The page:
Now, any bucket that bears the type n_val_of_2 will propagate objects to 2 nodes.

Note on changing the value of N

Changing the N value after a bucket has data in it is not recommended. If you do change the value, especially if you increase it, you might need to force read repair (more on that below). Overwritten objects and newly stored objects will automatically be replicated to the correct number of nodes.

Changing the N value (n_val)

While raising the value of N for a bucket or object shouldn’t cause problems, it’s important that you never lower N. If you do so, you can wind up with dead, i.e. unreachable data. This can happen because objects’ preflists, i.e. lists of vnodes responsible for the object, can end up

Unreachable data is a problem because it can negatively impact coverage queries, e.g. secondary index and MapReduce queries. Lowering an object or bucket’s n_val will likely mean that objects that you would expect to be returned from those queries will no longer be returned.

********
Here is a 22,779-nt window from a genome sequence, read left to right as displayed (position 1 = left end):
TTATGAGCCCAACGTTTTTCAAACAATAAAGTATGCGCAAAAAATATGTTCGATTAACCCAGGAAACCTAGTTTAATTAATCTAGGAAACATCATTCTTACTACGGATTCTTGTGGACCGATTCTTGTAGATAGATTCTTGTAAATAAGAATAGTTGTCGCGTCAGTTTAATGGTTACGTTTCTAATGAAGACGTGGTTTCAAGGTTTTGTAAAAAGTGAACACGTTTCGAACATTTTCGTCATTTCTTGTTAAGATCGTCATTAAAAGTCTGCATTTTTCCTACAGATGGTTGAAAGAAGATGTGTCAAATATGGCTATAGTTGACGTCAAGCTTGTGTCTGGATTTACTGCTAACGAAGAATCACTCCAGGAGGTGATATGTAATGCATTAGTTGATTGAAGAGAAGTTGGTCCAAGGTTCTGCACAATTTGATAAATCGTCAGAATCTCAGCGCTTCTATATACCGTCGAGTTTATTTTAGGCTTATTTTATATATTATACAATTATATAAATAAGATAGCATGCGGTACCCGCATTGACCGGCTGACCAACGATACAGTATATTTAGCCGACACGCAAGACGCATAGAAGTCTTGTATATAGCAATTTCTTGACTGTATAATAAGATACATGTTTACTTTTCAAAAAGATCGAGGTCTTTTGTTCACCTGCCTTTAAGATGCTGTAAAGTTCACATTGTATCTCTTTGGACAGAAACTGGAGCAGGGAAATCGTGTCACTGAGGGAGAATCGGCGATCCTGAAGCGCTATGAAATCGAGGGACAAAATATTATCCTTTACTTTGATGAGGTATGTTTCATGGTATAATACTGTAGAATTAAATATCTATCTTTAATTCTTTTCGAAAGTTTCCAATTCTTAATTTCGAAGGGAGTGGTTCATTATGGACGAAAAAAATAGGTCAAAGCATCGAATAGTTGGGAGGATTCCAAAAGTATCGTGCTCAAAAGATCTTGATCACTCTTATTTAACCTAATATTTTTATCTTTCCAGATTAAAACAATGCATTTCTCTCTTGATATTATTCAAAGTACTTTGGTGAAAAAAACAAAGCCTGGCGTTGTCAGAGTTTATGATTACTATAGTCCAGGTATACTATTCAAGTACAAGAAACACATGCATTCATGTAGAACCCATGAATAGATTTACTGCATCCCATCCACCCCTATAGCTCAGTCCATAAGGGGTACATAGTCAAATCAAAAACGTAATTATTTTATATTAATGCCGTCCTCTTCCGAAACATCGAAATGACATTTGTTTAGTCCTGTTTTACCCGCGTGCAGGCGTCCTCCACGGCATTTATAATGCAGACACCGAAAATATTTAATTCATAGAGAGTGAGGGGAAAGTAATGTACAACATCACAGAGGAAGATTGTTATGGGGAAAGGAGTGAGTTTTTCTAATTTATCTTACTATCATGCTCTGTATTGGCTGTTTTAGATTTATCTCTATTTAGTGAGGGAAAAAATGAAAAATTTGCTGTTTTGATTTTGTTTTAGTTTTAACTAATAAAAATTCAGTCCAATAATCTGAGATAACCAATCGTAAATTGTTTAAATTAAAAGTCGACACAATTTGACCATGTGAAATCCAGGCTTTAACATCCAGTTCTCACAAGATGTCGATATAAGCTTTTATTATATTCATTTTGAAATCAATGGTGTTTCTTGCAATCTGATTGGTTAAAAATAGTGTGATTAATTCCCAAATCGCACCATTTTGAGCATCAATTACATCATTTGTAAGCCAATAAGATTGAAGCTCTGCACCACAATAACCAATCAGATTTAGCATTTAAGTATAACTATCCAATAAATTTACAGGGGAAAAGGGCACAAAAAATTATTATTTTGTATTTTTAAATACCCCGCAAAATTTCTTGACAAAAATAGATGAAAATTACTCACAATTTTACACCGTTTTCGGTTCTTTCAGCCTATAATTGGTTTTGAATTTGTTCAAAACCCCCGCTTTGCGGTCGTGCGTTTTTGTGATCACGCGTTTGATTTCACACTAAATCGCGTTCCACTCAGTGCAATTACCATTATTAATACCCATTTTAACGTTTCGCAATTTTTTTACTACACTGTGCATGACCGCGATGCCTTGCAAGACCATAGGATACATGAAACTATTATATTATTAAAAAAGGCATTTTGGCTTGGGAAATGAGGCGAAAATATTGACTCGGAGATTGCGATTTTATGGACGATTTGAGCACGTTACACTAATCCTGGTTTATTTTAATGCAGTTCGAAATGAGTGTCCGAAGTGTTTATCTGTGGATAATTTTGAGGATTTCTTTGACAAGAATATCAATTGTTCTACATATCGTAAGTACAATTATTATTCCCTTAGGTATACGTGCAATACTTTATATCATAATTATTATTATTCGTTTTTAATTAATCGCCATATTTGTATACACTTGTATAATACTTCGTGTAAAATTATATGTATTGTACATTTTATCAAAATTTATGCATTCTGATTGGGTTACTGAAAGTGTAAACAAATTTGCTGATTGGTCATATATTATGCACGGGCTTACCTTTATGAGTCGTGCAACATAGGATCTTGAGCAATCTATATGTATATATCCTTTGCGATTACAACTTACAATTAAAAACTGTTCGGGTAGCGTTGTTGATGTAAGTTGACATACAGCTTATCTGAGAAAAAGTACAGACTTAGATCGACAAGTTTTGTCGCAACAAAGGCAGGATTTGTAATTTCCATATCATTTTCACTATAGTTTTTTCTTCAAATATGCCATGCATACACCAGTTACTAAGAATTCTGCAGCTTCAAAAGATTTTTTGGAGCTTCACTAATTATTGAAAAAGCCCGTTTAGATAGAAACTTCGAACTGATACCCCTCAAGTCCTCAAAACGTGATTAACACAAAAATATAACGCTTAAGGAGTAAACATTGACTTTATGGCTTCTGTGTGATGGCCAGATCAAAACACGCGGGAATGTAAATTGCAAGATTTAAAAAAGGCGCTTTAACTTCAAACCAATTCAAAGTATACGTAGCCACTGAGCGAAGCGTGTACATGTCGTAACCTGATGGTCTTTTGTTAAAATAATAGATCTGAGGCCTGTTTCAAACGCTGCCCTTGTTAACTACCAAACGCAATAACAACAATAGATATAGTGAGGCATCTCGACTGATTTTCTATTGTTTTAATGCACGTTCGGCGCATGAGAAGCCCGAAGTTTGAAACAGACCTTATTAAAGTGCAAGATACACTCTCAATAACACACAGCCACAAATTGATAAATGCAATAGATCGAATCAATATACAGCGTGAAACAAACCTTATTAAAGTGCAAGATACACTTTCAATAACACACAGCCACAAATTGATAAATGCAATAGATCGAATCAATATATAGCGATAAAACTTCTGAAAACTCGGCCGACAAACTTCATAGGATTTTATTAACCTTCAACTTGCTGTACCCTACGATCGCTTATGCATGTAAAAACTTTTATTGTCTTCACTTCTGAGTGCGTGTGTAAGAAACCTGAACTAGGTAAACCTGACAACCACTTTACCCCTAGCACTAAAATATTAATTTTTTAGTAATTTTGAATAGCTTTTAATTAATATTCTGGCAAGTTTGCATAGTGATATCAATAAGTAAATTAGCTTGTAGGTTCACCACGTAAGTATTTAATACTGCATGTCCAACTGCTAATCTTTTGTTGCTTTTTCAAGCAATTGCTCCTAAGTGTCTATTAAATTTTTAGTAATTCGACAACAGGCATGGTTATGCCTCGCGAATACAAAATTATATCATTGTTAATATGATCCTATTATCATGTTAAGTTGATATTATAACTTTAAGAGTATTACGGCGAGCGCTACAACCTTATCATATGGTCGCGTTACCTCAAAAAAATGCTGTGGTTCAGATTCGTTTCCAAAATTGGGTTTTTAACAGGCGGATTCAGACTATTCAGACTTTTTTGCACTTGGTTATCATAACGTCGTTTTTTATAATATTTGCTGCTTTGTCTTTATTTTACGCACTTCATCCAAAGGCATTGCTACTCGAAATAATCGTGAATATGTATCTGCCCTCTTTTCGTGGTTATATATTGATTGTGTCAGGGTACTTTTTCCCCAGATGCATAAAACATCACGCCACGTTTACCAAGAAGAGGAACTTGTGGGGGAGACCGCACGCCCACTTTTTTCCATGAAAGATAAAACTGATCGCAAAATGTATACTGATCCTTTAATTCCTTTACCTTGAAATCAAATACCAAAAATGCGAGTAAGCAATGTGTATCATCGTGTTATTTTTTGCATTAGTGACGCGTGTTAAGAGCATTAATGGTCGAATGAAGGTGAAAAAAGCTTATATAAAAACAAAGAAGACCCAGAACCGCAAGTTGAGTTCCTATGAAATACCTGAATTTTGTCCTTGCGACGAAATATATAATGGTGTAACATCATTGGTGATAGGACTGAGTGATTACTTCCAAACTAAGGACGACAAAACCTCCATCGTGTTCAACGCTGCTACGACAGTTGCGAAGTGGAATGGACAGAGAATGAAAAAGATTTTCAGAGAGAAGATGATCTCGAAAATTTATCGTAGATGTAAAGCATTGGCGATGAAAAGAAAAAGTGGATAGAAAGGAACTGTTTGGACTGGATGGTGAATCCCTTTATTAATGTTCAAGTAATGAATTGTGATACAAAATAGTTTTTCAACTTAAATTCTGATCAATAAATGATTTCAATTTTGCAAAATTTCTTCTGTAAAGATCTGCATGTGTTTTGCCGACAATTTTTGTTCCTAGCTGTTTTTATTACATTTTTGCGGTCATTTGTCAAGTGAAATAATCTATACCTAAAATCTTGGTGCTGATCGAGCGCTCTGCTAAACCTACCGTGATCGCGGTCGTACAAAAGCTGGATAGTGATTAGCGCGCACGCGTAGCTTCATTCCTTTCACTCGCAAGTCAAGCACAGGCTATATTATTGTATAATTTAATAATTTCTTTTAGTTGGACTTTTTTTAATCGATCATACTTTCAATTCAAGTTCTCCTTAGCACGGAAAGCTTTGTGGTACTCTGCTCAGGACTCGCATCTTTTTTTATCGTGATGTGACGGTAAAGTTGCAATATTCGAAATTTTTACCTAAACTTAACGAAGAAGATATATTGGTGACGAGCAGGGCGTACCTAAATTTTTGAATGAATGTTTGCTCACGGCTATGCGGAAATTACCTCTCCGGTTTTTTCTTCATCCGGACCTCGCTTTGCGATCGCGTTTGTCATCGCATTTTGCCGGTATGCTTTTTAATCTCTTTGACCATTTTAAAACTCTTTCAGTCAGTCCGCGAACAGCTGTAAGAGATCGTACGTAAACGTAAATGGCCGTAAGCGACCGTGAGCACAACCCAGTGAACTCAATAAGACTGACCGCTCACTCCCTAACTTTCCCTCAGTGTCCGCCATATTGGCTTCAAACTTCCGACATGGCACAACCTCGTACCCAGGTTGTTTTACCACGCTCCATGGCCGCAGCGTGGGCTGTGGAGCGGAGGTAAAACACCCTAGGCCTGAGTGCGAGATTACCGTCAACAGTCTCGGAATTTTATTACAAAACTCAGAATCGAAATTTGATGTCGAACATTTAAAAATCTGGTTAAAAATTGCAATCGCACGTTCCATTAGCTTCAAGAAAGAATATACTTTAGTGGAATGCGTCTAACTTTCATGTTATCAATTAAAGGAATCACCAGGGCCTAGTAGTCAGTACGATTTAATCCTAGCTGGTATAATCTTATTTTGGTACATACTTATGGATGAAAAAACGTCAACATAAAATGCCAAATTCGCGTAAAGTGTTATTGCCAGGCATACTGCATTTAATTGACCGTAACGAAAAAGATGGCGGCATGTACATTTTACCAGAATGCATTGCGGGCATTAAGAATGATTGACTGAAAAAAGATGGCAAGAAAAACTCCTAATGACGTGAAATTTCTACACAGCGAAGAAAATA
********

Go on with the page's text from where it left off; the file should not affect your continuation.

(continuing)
Active Anti-Entropy

Riak’s active anti-entropy (AAE) subsystem is a continuous background process that compares and repairs any divergent or missing object replicas. For more information on AAE, see the following documents:

Read Repair

Read repair occurs when a successful read occurs—i.e. when the target number of nodes have responded, as determined by R—but not all replicas of the object agree on the value. There are two possibilities here for the errant nodes:

  1. The node responded with a not found for the object, meaning that it doesn’t have a copy.
  2. The node responded with a vector clock that is an ancestor of the vector clock of the successful read.

When this situation occurs, Riak will force the errant nodes to update the object’s value based on the value of the successful read.

Forcing Read Repair

When you increase the n_val of a bucket, you may start to see failed read operations, especially if the R value you use is larger than the number of replicas that originally stored the object. Forcing read repair will solve this issue. Or if you have active anti-entropy enabled, your values will eventually replicate as a background task.